2. Pour everything else into the big bowl and stir to combine.  Give it a taste – add more jalapeno, salt, garlic or lime to taste.  Store in jars in the refrigerator.  If well sealed, they will last a few months.  If you need it to last longer, I’d recommend freezing.

Chopped Chicken Salad

As summer comes upon us, the weather gets warmer, and I want to spend more time in the pool and less time in the kitchen, I find myself craving dinners that are refreshing, easy, and still filling.  Salads with protein are one of my favorite ways to get in some vegetables and a hearty dinner without spending hours over a hot stove.  This chopped chicken salad makes a ton – so if you are only serving a few, you’ll have leftovers for a few days of lunch.  Alternatively, served with cold beers and a killer dessert, it’s great when you have company, too (it’s beautiful to serve).  It’s also one of those meals that you can mix up the ingredients on based on what you need to use up in the fridge – the cabbage and carrots are a must to me, but any other crunchy vegetables would work well, too.  I use finely diced grilled chicken, but any leftover protein would work (shrimp. beef, even tofu).

I’m also excited to share that I’ll be sharing nutrition information for my recipes.  I’ve been pregnant and/or breastfeeding continuously for the past 3 and a half years, so being aware of my calorie intake is important.  I certainly believe that there’s a time and place for splurges (um, see the cheesecake I posted last month), so meals like this that pack in a lot of protein and vegetables without a ton of calories make for a great hearty lunch or dinner – especially when there’s great dessert to be had.  I hope you enjoy this new feature.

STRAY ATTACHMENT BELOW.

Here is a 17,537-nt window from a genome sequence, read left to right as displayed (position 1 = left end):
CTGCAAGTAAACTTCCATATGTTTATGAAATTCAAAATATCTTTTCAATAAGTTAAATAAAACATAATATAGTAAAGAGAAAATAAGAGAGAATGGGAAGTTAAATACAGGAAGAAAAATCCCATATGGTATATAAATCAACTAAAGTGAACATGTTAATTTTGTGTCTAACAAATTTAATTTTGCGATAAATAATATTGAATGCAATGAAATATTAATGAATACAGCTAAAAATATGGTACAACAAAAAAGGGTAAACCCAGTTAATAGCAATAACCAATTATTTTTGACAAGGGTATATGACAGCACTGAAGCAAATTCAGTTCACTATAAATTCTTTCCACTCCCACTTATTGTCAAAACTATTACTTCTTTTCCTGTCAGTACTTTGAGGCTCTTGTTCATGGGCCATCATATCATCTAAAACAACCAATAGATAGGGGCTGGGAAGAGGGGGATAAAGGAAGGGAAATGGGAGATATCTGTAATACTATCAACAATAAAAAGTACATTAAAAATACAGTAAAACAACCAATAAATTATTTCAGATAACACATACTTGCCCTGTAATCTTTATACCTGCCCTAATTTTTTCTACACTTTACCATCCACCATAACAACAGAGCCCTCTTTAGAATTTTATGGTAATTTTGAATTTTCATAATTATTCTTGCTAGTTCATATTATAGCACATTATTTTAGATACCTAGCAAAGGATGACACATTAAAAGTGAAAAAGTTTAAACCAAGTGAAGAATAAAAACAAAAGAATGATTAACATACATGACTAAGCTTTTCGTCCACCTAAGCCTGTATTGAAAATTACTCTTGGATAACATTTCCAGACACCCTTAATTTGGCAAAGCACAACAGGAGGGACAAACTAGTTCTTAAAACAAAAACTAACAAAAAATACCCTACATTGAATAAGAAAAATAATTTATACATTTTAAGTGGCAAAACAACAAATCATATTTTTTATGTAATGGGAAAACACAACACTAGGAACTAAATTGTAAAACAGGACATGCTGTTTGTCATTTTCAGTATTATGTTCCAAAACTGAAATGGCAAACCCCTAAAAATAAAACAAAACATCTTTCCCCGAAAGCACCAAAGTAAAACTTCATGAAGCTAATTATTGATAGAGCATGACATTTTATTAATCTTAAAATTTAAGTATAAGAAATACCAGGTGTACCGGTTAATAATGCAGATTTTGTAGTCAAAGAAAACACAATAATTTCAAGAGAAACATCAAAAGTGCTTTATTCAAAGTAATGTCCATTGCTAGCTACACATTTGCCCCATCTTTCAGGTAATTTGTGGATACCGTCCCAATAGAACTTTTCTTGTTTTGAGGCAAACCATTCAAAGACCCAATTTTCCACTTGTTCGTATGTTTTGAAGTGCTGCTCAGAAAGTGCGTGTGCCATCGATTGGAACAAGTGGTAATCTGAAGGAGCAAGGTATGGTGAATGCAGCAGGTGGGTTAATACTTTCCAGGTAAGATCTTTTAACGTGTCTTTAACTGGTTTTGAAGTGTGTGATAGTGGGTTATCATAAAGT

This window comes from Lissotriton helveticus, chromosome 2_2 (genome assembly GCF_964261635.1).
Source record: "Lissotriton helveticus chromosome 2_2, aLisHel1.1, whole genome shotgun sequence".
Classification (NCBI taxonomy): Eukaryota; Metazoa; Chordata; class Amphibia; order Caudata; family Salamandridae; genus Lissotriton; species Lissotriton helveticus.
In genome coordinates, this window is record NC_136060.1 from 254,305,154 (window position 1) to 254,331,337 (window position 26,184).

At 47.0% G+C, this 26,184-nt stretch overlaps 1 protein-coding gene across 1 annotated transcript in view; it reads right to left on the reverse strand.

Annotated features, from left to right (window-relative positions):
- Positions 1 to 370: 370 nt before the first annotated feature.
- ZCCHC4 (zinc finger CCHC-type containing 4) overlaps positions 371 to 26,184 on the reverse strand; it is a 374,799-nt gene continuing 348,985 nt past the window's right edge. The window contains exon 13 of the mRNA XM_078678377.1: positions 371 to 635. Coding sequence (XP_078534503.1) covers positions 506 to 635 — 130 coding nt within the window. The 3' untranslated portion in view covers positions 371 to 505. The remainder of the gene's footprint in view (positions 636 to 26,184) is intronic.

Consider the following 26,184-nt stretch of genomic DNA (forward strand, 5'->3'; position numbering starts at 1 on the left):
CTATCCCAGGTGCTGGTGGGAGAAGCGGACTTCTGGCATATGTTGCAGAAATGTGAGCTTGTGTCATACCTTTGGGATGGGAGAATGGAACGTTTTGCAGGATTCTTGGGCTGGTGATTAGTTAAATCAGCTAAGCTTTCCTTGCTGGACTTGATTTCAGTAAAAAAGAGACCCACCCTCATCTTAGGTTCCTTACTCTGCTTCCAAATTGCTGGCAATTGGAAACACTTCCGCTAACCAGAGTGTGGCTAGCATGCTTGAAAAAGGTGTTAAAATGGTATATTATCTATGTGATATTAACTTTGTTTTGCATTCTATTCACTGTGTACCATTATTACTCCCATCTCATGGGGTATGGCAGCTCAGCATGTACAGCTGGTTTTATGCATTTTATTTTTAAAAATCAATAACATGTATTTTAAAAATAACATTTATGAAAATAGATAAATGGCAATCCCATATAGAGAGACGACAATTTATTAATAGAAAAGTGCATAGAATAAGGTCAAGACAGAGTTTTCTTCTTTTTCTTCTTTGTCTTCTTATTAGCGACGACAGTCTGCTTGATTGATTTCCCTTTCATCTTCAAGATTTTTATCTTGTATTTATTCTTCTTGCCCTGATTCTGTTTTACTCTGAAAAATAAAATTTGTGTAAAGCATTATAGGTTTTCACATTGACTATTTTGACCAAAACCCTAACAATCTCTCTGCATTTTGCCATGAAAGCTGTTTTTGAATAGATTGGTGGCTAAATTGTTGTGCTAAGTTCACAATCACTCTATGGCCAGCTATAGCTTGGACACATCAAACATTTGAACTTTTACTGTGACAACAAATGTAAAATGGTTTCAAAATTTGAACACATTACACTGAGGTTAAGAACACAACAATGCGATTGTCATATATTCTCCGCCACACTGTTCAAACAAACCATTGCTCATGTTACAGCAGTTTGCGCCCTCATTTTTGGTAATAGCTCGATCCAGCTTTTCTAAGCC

Chopped Chicken Salad

2 grilled chicken breasts

1 small head purple cabbage

3-4 carrots

3-4 green onions

1 mango

small handful of chopped roasted peanuts

small handful of cilantro

for the dressing;

2 tsp garlic powder

1 tsp sriracha

1/3 cup soy sauce

1/4 cup rice wine vinegar

2T honey

1/2 cup peanut butter

2T lime juice

2T sesame or olive oil

2T fish sauce

1/2 cup water

1. Chop the cabbage and finely slice the carrots and arrange in a bowl.  Finely dice the green onions and mango.  Chop the chicken into bite-sized pieces and arrange all in the bowl.  Top with chopped peanuts and cilantro.